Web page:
2. 5 out of 5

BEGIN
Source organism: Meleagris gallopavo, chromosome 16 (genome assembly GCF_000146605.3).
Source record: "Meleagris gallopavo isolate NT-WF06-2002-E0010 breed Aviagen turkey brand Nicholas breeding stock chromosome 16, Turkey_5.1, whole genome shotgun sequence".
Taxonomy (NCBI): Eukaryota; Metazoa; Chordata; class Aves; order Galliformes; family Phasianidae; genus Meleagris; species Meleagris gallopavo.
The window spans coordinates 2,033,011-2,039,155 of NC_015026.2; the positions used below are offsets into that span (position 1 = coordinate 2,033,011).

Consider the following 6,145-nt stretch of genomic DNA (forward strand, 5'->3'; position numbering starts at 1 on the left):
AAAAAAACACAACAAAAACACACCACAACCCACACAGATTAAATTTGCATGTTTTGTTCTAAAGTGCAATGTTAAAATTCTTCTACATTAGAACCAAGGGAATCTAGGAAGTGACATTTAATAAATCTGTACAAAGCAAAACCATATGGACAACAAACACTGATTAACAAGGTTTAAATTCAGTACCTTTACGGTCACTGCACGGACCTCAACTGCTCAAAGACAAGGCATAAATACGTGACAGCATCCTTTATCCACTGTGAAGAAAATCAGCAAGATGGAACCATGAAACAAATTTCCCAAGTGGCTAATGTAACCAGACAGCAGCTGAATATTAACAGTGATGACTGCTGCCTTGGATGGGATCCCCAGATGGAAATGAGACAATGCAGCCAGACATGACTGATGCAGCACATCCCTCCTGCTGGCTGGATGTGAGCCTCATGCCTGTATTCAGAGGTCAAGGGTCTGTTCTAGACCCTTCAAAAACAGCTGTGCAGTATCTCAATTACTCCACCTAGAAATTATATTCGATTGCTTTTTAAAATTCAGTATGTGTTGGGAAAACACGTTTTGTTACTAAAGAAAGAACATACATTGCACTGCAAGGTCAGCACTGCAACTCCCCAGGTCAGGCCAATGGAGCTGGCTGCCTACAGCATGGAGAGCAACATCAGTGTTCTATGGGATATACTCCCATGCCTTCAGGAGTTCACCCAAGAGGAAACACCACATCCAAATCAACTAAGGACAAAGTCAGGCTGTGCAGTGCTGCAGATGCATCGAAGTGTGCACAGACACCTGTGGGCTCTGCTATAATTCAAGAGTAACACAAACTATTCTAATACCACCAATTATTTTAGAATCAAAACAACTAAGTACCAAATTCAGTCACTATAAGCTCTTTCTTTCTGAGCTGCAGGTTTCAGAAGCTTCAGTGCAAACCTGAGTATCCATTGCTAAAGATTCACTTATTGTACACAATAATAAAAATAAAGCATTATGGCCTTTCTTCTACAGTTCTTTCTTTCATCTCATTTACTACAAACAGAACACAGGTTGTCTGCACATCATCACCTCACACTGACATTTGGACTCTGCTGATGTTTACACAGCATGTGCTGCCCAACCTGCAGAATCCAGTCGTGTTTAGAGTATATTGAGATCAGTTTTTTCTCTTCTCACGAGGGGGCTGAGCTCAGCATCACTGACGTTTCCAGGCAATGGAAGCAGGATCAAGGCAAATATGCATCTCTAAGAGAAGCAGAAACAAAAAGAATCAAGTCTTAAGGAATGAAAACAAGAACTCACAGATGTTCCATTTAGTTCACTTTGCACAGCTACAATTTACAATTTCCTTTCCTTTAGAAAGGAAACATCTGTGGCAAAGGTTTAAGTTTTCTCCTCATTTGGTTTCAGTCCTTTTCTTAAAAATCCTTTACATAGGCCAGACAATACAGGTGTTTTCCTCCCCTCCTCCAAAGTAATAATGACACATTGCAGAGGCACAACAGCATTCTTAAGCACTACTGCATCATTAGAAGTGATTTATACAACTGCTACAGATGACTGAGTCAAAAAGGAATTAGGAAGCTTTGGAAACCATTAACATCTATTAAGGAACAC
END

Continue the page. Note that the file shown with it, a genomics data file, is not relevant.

Athan Tolis